NH should do more to prevent smoking
Tobacco use begins in childhood and rapidly produces addiction, long-term use and premature death. This was made clear on March 8 by the surgeon general’s report, “Preventing Tobacco Use Among Youth and Young Adults.”
The report emphasizes that smoking begins during childhood. Nine out of 10 smokers start under age 18.
One in four high-school seniors smokes cigarettes. Three out of four continue smoking into adulthood. One-third will die prematurely, many during middle age.
Youth smoking can be prevented, and the surgeon general’s report describes how. Funding comprehensive, statewide, multicomponent tobacco control programs could cut youth tobacco use in half within a decade.
Yet New Hampshire state government ranks 50th among U.S. states in funding such programs – spending $0 – despite annual revenue of $220 million from tobacco taxes and $44 million from the federal tobacco settlement.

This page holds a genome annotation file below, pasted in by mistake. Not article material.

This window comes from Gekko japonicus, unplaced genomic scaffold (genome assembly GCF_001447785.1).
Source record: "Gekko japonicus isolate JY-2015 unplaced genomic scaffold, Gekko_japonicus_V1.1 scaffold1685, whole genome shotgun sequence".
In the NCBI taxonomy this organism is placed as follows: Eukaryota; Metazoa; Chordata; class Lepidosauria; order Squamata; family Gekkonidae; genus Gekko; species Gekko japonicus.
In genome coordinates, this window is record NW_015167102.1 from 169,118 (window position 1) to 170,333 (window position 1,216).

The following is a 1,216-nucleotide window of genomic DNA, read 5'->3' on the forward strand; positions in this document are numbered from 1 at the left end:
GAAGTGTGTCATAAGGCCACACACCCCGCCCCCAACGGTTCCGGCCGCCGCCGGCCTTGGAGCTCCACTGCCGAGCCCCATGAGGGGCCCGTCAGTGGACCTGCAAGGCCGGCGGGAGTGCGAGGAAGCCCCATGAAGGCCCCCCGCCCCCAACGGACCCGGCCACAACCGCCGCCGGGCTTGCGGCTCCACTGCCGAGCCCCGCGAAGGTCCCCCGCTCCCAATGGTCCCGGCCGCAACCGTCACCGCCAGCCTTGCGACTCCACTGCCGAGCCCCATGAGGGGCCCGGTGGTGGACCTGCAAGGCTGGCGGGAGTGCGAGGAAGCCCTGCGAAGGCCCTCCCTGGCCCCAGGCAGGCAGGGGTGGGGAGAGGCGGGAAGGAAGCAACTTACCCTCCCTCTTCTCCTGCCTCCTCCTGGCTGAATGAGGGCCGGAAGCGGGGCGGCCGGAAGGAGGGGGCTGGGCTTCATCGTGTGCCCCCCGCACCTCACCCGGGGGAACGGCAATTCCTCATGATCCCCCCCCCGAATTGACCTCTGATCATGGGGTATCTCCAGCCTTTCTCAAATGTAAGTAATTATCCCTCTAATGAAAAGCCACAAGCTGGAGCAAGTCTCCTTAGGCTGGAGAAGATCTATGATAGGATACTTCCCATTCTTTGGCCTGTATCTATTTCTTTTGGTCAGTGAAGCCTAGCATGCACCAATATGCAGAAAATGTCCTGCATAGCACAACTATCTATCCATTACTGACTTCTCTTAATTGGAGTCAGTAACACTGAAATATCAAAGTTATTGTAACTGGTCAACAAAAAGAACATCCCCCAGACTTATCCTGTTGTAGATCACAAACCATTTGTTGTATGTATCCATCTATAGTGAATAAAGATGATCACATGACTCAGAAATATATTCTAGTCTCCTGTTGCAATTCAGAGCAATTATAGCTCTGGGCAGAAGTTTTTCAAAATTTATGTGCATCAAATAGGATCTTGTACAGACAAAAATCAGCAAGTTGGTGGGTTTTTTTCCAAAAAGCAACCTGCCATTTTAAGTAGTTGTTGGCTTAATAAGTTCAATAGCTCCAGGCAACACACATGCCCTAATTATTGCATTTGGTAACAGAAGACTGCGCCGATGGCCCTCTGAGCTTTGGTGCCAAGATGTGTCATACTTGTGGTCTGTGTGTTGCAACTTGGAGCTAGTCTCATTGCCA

Comprehensive programs are not the only approach the surgeon general emphasizes. The report also states, “Taxing tobacco products is especially effective in reducing their use among young people.”
Here again, New Hampshire is unique among the 50 states. Looking out only for the profits of retailers, New Hampshire legislators have actually lowered the tobacco tax.
The toll of tobacco is huge: It kills more than 400,000 Americans a year, more than any other legal product. We are now in a position to end this epidemic, but only if we invest.
Tobacco taxes should be raised and tobacco settlement dollars should be used as they were intended – to fund a statewide tobacco prevention program.
Dr. Mark Israel
Norris Cotton Cancer Center
Dr. James Sargent
Professor of Pediatrics
Dartmouth Medical School